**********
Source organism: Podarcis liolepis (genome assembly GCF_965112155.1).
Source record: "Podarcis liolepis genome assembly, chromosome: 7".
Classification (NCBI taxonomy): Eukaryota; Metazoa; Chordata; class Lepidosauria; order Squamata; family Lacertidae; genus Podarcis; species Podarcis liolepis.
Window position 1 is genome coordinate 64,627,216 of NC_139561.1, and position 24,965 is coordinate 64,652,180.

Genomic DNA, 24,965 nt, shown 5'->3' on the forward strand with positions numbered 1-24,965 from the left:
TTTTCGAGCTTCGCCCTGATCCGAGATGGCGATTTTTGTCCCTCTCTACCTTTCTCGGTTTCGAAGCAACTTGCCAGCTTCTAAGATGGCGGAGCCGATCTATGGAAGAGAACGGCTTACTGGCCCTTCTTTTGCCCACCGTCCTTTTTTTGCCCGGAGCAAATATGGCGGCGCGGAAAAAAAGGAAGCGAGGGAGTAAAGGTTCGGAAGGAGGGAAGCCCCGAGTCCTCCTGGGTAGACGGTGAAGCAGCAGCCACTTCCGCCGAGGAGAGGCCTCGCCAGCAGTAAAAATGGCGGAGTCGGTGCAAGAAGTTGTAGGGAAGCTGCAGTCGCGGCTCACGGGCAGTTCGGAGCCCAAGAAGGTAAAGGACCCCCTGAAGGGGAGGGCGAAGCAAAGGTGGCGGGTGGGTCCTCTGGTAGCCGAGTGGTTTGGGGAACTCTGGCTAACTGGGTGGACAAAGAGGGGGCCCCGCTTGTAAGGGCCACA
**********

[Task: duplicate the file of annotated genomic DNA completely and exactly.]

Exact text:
Source organism: Podarcis liolepis (genome assembly GCF_965112155.1).
Source record: "Podarcis liolepis genome assembly, chromosome: 7".
Classification (NCBI taxonomy): Eukaryota; Metazoa; Chordata; class Lepidosauria; order Squamata; family Lacertidae; genus Podarcis; species Podarcis liolepis.
Window position 1 is genome coordinate 64,627,216 of NC_139561.1, and position 24,965 is coordinate 64,652,180.

Genomic DNA, 24,965 nt, shown 5'->3' on the forward strand with positions numbered 1-24,965 from the left:
TTTTCGAGCTTCGCCCTGATCCGAGATGGCGATTTTTGTCCCTCTCTACCTTTCTCGGTTTCGAAGCAACTTGCCAGCTTCTAAGATGGCGGAGCCGATCTATGGAAGAGAACGGCTTACTGGCCCTTCTTTTGCCCACCGTCCTTTTTTTGCCCGGAGCAAATATGGCGGCGCGGAAAAAAAGGAAGCGAGGGAGTAAAGGTTCGGAAGGAGGGAAGCCCCGAGTCCTCCTGGGTAGACGGTGAAGCAGCAGCCACTTCCGCCGAGGAGAGGCCTCGCCAGCAGTAAAAATGGCGGAGTCGGTGCAAGAAGTTGTAGGGAAGCTGCAGTCGCGGCTCACGGGCAGTTCGGAGCCCAAGAAGGTAAAGGACCCCCTGAAGGGGAGGGCGAAGCAAAGGTGGCGGGTGGGTCCTCTGGTAGCCGAGTGGTTTGGGGAACTCTGGCTAACTGGGTGGACAAAGAGGGGGCCCCGCTTGTAAGGGCCACA